- Listed properties second-lowest for any August in 13 years
- Realtors group projects biggest year for purchases since 2006
A U.S. housing market that heated up earlier this summer cooled down in August as lean inventories tempered buyer interest.
Sales of previously owned U.S. homes declined 4.8 percent to a 5.31 million annual rate from a 5.58 million July pace that was the strongest since 2007, the National Association of Realtors reported Monday. The number of listed properties was the second-lowest for any August since 2002.
A limited number of available homes, along with stubbornly low wage growth, has prevented the residential real-estate market from making greater headway this year. While borrowing costs remain subdued, Federal Reserve Chair Janet Yellen said the pace of improvement has been at odds with firmer employment and demographics that should provide a bigger boost.
“Inventories are still holding back sales,” said Stuart Hoffman, chief economist at PNC Financial Services Group in Pittsburgh, whose 5.4 million forecast was among the lowest in a Bloomberg survey. Still, the “momentum is there -- more jobs, more income, more credit availability and still-stable mortgage rates.”
That explains why the Realtors group projects 5.29 million previously owned homes, the most since 2006, will be sold this year.
The drop in August was the biggest in seven months. The median forecast of 73 economists surveyed by Bloomberg called for August sales to ease to a 5.5 million annual rate. Existing home sales, which are tallied only when purchase contracts close, account for more than 90 percent of the residential market. Compared with a year earlier, purchases increased 5.4 percent in August before adjusting for seasonal variations.
The median price of an existing home rose 4.7 percent from August 2014 to $228,700. The appreciation was led by a 7.1 percent year-to-year advance in the West and a 6 percent increase in the South. Those were also the two regions that had the biggest declines in sales.
Prices have been rising because of a lean supply of available properties. While the number of previously owned homes for sale rose 1.3 percent in August to 2.29 million, inventory was down 1.7 percent from the same month last year.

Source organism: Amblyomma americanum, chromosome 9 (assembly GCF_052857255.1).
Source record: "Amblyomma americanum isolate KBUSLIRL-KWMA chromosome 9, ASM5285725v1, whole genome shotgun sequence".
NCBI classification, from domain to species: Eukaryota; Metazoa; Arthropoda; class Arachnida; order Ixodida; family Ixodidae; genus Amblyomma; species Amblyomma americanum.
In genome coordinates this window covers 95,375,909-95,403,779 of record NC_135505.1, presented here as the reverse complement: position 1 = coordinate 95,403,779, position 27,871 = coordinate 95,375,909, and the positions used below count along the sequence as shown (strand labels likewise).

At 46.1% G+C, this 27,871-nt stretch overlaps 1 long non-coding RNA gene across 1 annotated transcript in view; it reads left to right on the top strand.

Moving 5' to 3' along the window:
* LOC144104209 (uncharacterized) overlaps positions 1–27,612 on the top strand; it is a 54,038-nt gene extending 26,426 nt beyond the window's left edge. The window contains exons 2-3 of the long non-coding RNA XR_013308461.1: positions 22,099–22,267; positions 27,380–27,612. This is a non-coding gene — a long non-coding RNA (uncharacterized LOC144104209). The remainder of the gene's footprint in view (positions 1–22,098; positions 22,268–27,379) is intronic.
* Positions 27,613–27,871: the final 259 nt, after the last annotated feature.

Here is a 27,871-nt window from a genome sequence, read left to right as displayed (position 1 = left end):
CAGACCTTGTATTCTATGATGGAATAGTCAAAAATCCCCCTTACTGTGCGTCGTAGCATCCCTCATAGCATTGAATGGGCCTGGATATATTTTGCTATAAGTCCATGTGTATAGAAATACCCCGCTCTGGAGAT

“We have had a tight inventory situation and we continue to experience a tight inventory situation,” Lawrence Yun, NAR chief economist, told reporters as the figures were released. “As consumers are hit with affordability, there’s less buying activity.”
Days on Market
Properties stayed on the market for 47 days in August, down from 53 days in the same month last year, according to the group.
Sales of existing single-family homes decreased 5.3 percent, the biggest decline since July 2010, to an annual rate of 4.69 million. Purchases of multifamily properties -- including condominiums and townhouses -- fell 1.6 percent.
There was a glimpse of better news for the housing market as first-time buyers accounted for 32 percent of all purchases, matching the highest of the year, the report showed. Even with the increase, the share is below normal, which is closer to 40 percent, Yun said.
Another sign of the market’s health was a drop in distressed sales, comprised of foreclosures and short sales in which the lender agrees to a transaction for less than the balance of the mortgage. They accounted for 7 percent of the total, matching the lowest since October 2008.
Data last week from the Commerce Department show that builders should stay busy in the months ahead.
While residential starts declined 3 percent to a 1.13 million annualized rate from a 1.16 million pace the prior month that was slower than previously estimated, applications to begin work jumped. Permits for single-family home construction, the largest and most economically significant part of the market, climbed to the highest level since January 2008.
Steady job gains and historically low mortgage rates are building blocks for the housing market. At 5.1 percent, the U.S. jobless rate is the lowest since April 2008.
The average 30-year fixed mortgage rate was 3.91 percent last week, according to Freddie Mac data. That compares with the 6.06 percent average in the five years leading to the last recession.
Fed policy makers decided at a meeting last week to keep their benchmark interest rate near zero, showing reluctance to end an era of record monetary stimulus in a time of market turmoil, rising international risks and scant inflation.
Yellen said at a press conference after the announcement that residential real estate remained “very depressed” but probably would show improvement as job and income growth improves.
“We are not too concerned because we think Fed policy changes will not have too big of an impact on mortgage rates,” Yun said.